5

I asked myself: Is there a simple way to transform the solution "small circles of a sphere" from @John Kormylo (code below) into cones, placed in the sphere by the two angles theta and phi?

Hint: I saw some cone-solutions here; but I think they have not been complicated placed by the two spheric angles theta and phi.

Hint: I want to draw this picture (with 8 cones):

enter image description here

Probably one cone would be sufficient, so that I can do the rest if necessary.

MWE from @JohnKormylo:

enter image description here

\documentclass[margin=5mm, tikz]{standalone}
\usepackage{mathtools}
\usepackage{tikz}
\usepackage{tikz-3dplot}
\usetikzlibrary{arrows,calc,backgrounds}
\begin{document}

\pgfmathsetmacro{\R}{3} %  
\pgfmathsetmacro{\a}{1.5} %  

\pgfmathsetmacro{\r}{sqrt(\R*\R-\a*\a} %  
%\pgfmathsetmacro{\Alpha}{atan(\r/\a)}   
\pgfmathsetmacro{\Alpha}{acos(\a/\R)} %  

\pgfkeys{/tikz/savevalue/.code 2 args={\global\edef#1{#2}}}

\tdplotsetmaincoords{60}{110}
\begin{tikzpicture}[
tdplot_main_coords,
>=latex, font=\footnotesize,
]

\coordinate[label=$Z$] (Z) at (0,0,0); 


\pgfmathsetmacro{\Teta}{90} %  measured to the z-axis
\pgfmathsetmacro{\Phi}{50} %   measured to the x-axis

\tdplotsetrotatedcoords{50}{90}{0}
\begin{scope}[tdplot_rotated_coords]
  \coordinate[label=$A$] (A) at (0,0,\R); 
  \coordinate[label=$M$] (M) at (0,0,\a); 
  \draw[red, thick] (M) circle[radius=\r];
\end{scope}

\draw[thick] (Z) -- (A);
\draw[red, thick] (Z) -- (M);

% Point P of direction vector p
\pgfmathsetmacro{\xP}{\R*sin(\Teta-\Alpha)*cos(\Phi)} % 
\pgfmathsetmacro{\yP}{\R*sin(\Teta-\Alpha)*sin(\Phi)} % 
\pgfmathsetmacro{\zP}{\R*cos(\Teta-\Alpha)} % 
\coordinate[label=$P$] (P) at (\xP,\yP,\zP); 
\draw[thick] (Z) -- (P);
\draw[->] (M) -- (P);

\path let              
\p0 = (M), % Center
\p1 = (P),
\n1 = {veclen(\y1-\y0,\x1-\x0)},    \n2={atan2(\y1-\y0,\x1-\x0)}
in    [savevalue={\Radius}{\n1}, savevalue={\angle}{\n2}];
\pgfmathsetmacro{\RadiusP}{\Radius/28.4528} % wipe of 'pt' 

% Point Q of direction vector q
\pgfmathsetmacro{\xQ}{\R*sin(\Teta)*cos(\Phi-\Alpha)} % 
\pgfmathsetmacro{\yQ}{\R*sin(\Teta)*sin(\Phi-\Alpha)} % 
\pgfmathsetmacro{\zQ}{\R*cos(\Teta)} % 
\coordinate[label=$Q$] (Q) at (\xQ,\yQ,\zQ); 
\draw[thick] (Z) -- (Q);
\draw[->] (M) -- (Q);

\path let              
\p0 = (M), % Center
\p1 = (Q),
\n1 = {veclen(\y1-\y0,\x1-\x0)},    \n2={atan2(\y1-\y0,\x1-\x0)}
in    [savevalue={\Radius}{\n1}, savevalue={\angle}{\n2}];
\pgfmathsetmacro{\RadiusQ}{\Radius/28.4528} % wipe of 'pt'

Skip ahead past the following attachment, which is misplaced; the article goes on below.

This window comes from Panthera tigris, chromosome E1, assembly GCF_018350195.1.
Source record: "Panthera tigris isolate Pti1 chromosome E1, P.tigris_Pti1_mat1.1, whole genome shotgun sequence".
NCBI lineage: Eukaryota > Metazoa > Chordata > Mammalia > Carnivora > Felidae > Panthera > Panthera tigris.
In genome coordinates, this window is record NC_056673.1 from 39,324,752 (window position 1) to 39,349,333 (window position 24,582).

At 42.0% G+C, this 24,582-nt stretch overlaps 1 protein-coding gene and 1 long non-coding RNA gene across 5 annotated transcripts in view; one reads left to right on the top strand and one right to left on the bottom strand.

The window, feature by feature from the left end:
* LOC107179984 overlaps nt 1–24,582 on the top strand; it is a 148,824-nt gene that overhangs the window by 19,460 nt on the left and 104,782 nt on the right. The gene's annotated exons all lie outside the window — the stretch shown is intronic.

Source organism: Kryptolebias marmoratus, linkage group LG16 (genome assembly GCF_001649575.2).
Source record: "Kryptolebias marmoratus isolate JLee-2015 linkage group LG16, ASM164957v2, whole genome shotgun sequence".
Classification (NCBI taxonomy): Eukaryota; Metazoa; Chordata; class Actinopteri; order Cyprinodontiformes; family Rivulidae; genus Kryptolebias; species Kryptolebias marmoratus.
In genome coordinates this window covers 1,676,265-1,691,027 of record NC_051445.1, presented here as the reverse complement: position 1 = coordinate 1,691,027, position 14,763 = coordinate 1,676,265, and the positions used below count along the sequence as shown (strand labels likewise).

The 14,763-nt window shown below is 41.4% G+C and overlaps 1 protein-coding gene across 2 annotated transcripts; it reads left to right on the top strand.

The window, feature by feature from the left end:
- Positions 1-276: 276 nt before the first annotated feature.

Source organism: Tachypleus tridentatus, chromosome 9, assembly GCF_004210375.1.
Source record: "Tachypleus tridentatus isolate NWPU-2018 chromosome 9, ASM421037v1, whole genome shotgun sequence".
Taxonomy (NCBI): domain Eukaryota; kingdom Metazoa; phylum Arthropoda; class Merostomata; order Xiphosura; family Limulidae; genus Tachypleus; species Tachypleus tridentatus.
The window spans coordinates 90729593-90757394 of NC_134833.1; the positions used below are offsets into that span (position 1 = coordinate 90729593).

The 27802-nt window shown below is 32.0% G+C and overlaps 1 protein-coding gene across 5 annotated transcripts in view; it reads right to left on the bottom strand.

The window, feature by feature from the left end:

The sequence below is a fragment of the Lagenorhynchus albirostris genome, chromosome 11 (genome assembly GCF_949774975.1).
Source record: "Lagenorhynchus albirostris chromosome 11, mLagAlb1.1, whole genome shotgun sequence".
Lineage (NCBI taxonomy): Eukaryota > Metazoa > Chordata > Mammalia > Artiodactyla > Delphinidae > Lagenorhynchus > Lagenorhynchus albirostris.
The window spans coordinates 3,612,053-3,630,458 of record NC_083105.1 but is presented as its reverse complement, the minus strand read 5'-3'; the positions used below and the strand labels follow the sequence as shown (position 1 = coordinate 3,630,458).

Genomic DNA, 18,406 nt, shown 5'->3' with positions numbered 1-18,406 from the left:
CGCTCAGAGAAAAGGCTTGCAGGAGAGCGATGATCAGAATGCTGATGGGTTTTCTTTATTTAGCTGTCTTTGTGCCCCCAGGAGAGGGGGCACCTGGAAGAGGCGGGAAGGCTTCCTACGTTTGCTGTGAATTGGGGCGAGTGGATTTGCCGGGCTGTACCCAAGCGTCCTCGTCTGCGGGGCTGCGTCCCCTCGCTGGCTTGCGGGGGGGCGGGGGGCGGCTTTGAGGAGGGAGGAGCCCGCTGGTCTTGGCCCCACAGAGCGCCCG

%OLD      
% 3D Small Circle
%\foreach \t in {0,...,360}{
%\pgfmathsetmacro{\rp}{cos(\t)*\r/\RadiusP} %  
%\pgfmathsetmacro{\rq}{sin(\t)*\r/\RadiusQ} %  
%\coordinate[label=$$] (X) at ($(M)+\rp*(P)-\rp*(M)+\rq*(Q)-\rq*(M)$); 
%\draw[red] (X) circle (1pt); 
%}

% Sphere
\begin{scope}[tdplot_screen_coords, on background layer]
\fill[ball color= gray!20, opacity = 0.3] (Z) circle (\R); 
\end{scope}


\begin{scope}[-latex, shift={(Z)}, xshift=0*2.1*\R cm, yshift=0*0.1*\R cm]
\foreach \P/\s/\Pos in {(5,0,0)/x/right, (0,5,0)/y/below, (0,0,5)/z/right} 
\draw[] (0,0,0) -- \P node (\s) [\Pos, pos=0.9,inner sep=2pt]{$\s$};

\node[above=1cm, align=left, font=\normalsize] at (z){Equation of a 3D-circle: \\
$\vec{x}  = \vec{m} + r \cos(t) \cdot \vec{p} + r \sin(t) \cdot \vec{q}
~~\text{(with $t = 0\dots 2\pi$)}$
};
\end{scope}

\end{tikzpicture}
\end{document} 
9

This is not a full answer in the sense that the following does not work "out of the box" for arbitrary view angles. The bases of the cones, i.e. the circles, are drawn in appropriate planes, where the respective rotation angles are determined with the macro \RotationAnglesForPlaneWithNormal, which is explained here. The tricky part is to figure out where the boundaries of the cone attach to the circles. This requires either to determine intersections and to distinguish several cases, or an analytic computation. The good news is that one can infer the angles from the slopes that the coordinate axes have in the local planes (which are determined in the scope with \pgftransformreset), the bad news is that a fully automatic solution requires considerable effort (distinguish more cases) so I just made some choices by hand. Also the ordering 0,1,2,3 works out here "by accident", if you change the view angles too much this is no longer the appropriate ordering. However, for this configuration it works. The strange list \LstNormals just contains the vertices of a tetrahedron, and I got them from Wikipedia.

\documentclass[tikz,border=3.14mm]{standalone}
\usepackage{tikz-3dplot} 
\usetikzlibrary{intersections}
\newcommand{\RotationAnglesForPlaneWithNormal}[5]{%\typeout{N=(#1,#2,#3)}
    \pgfmathtruncatemacro{\itest}{ifthenelse(abs(#3)==1,0,1)}
    \ifnum\itest=0
            \xdef#4{0}   
            \xdef#5{0}
    \else
    \foreach \XS in {1,-1}
    {\foreach \YS in {1,-1}
        {\pgfmathsetmacro{\mybeta}{\XS*acos(#3)} 
            \pgfmathsetmacro{\myalpha}{\YS*acos(#1/sin(\mybeta))} 
            \pgfmathsetmacro{\ntest}{abs(cos(\myalpha)*sin(\mybeta)-#1)%
                +abs(sin(\myalpha)*sin(\mybeta)-#2)+abs(cos(\mybeta)-#3)}
            \ifdim\ntest pt<0.1pt
            \xdef#4{\myalpha}   
            \xdef#5{\mybeta}
            \fi
    }}
    \fi
} 
\begin{document}
\tdplotsetmaincoords{110}{60}
\begin{tikzpicture}[tdplot_main_coords]
\xdef\LstNormals{{{sqrt(8/9), 0, -1/3},%
{-sqrt(2/9), sqrt(2/3), -1/3},%